Is it finally time for technology to come to soccer game?

It wouldn’t be a proper World Cup
without a huge slab of controversy. This year, Mexico fans are incensed about
an offside goal awarded to Argentina at a crucial time, and a small country
attached to Wales went into paroxysms following the non-award of a goal when
Frank Lampard’s shot was ruled not to have crossed the line against Germany.

Subsequently, both decisions have
been shown to have been poor ones on the part of the officials. Mexico, no
slouches, nonetheless were underdogs against a fancied Argentinean side who
hardly needed the assistance of a bogus goal. England, too, point to the fact
that had Lampard’s strike been allowed, they would have pulled the scores level
against Germany. And presumably then gone on to lose 4-2 instead of 4-1.

Sepp blather

Sepp Blatter, FIFA chairman,
subsequently apologised to the Mexican and English sides and said that there
may be a need to reappraise the use of technology. Football is a game based on
the fundamental scarcity of goals; bad decisions such as those we’ve seen in
this World Cup can potentially influence the result of matches. Technology
works in other sports, including the Hawkeye system in cricket and tennis;
video referees are commonly used in rugby league and American football.

It’s not as if FIFA are
technophobes, either. Far from it – some of the games in the current World Cup
have been filmed and shown in 3D, a relatively expensive technology that is yet
to catch on widely. Nonetheless, the association has spotted its potential and
clearly like what they see.

Hawkeye pierced

Arsene Wenger and English referee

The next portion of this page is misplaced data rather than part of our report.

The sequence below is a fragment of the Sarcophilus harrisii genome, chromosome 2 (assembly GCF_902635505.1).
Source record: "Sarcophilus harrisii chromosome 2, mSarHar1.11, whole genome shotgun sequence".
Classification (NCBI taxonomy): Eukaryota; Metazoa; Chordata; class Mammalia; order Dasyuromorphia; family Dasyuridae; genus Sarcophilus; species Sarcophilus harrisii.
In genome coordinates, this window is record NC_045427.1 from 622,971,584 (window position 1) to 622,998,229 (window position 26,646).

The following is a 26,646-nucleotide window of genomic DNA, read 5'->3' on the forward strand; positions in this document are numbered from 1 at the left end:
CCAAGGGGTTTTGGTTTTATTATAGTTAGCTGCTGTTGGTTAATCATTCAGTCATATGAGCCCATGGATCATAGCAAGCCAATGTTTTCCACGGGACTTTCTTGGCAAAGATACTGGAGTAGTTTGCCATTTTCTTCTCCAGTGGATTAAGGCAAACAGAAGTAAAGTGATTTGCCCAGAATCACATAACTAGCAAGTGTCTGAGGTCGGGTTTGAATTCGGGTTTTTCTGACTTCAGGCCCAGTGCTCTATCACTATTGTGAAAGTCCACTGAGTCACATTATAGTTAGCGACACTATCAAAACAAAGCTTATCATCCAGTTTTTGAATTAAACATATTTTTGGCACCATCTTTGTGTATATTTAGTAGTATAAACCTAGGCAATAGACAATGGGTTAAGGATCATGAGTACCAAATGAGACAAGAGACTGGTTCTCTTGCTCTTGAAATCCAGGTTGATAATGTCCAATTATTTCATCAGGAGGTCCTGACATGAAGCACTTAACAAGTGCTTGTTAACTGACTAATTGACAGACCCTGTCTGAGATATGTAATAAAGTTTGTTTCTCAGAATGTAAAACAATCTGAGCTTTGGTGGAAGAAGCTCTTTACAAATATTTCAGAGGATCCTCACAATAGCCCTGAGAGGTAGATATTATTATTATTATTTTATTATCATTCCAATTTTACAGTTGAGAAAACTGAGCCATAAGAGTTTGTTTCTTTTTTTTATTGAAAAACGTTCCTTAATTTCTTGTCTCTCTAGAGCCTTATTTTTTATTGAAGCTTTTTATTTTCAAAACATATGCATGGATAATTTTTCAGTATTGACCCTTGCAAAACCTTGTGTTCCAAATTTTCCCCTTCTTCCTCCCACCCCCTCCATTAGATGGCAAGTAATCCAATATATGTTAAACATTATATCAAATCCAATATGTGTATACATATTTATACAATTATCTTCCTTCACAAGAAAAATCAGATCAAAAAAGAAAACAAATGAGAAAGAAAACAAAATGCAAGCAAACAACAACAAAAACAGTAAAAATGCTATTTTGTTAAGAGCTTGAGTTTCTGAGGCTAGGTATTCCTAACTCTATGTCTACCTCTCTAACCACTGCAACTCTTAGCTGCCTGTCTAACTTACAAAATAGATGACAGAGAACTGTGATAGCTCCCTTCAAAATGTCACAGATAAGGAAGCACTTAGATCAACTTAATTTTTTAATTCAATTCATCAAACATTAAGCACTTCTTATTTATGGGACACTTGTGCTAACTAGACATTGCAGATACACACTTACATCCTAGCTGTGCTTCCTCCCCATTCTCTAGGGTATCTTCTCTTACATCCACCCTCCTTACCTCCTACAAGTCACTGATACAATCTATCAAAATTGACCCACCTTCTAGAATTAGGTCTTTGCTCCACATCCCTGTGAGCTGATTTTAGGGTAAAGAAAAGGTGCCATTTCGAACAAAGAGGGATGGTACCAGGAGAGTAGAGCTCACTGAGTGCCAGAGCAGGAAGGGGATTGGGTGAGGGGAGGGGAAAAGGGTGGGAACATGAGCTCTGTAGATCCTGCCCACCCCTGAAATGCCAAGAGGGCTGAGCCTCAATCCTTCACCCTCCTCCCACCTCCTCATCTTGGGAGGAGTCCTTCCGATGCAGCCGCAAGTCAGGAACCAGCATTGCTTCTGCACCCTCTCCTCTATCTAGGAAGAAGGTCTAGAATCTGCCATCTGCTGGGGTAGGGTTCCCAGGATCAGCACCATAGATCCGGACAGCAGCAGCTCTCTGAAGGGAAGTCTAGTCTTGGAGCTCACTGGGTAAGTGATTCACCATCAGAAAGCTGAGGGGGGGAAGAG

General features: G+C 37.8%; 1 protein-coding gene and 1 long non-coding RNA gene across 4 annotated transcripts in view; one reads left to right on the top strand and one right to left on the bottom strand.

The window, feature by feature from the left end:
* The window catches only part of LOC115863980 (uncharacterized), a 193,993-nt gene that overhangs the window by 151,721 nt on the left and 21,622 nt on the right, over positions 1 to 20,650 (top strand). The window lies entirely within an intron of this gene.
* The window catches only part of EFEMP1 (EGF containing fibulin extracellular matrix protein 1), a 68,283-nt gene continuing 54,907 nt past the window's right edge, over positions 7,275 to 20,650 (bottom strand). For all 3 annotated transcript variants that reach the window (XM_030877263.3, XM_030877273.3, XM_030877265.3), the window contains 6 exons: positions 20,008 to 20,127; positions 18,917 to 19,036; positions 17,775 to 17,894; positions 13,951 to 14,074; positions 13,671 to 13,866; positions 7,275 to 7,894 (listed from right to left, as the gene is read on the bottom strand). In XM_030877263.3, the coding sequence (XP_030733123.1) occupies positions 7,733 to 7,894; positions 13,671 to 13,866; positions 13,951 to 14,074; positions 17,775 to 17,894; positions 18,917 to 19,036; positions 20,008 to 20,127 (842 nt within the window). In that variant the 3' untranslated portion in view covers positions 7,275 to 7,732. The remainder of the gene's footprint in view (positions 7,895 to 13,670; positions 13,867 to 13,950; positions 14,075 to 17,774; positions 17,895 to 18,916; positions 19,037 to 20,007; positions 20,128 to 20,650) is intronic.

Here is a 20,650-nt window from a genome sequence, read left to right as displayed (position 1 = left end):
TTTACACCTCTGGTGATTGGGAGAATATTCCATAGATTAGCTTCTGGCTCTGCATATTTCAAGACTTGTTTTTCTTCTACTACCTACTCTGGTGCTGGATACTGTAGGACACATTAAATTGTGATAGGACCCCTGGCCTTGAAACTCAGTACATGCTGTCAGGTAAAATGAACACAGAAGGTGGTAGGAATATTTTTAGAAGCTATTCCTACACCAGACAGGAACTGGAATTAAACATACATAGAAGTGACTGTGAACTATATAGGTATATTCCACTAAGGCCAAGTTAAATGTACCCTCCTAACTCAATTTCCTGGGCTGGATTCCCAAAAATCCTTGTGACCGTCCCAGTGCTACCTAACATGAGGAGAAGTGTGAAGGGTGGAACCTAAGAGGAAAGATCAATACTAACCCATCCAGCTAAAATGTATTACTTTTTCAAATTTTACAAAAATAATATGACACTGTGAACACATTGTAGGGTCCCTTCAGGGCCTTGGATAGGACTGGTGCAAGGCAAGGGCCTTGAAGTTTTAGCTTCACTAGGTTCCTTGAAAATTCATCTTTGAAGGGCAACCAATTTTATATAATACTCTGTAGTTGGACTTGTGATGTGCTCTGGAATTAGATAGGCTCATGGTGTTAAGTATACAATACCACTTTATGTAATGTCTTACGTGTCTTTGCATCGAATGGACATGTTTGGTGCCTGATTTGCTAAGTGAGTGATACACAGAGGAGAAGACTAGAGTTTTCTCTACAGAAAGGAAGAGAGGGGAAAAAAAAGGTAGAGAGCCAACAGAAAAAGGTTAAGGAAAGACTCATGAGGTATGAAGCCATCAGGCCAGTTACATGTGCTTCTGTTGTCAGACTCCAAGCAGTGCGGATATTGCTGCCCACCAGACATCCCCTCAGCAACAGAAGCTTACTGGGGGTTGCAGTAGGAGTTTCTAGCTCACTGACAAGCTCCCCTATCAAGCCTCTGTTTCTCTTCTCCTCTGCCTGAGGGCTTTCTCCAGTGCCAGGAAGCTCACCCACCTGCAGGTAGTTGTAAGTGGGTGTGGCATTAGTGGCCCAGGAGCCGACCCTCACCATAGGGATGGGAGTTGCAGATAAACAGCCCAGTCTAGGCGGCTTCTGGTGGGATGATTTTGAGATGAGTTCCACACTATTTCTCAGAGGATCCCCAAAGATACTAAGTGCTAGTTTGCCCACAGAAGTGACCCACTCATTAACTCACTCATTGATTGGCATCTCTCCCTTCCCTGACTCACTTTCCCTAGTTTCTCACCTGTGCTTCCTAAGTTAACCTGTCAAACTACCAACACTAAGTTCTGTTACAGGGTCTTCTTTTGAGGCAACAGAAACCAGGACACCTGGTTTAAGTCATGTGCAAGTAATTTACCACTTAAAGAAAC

Keith Hackett have both come out as fans of Hawkeye, which uses a bank of cameras
working at 500 frames per second from various angles to determine whether a
ball crossed the goal line. UEFA President Michel Platini said it could be a
way forward, but that he was totally opposed to using instant video replays.

“Football must remain human, but we
must also try to limit mistakes,” Platini said.

And that, more than anything, may
be at the crux of the issue. These controversies and poor decisions last long
in the memory. In the mind of many German fans there will be the sense that justice
has finally been done since Geoff Hurst was awarded a non-goal way back in the
1966 World Cup Final, which was nowhere near over the line (and Martin Peters
should have headed it in anyway, to avoid all this nonsense, but never mind).

All of this talk of technology is
fine and dandy, but the question surely is whether we really want to take away
the possibility that these controversial footy arguments can last nearly half a
century, span generations and connect people through continually circular
discussions that beautifully get nowhere – for hours. On such fervent,
irrational and above all, emotional elements, football truly rests. It’s a game
– an experience – of perceived injustices, superstitious rituals and over-arching
belief and hope, often in the face of overwhelming evidence to the contrary. To
eliminate human error and over-rationalise the game is to deny faith itself.
Are we really ready for such a step?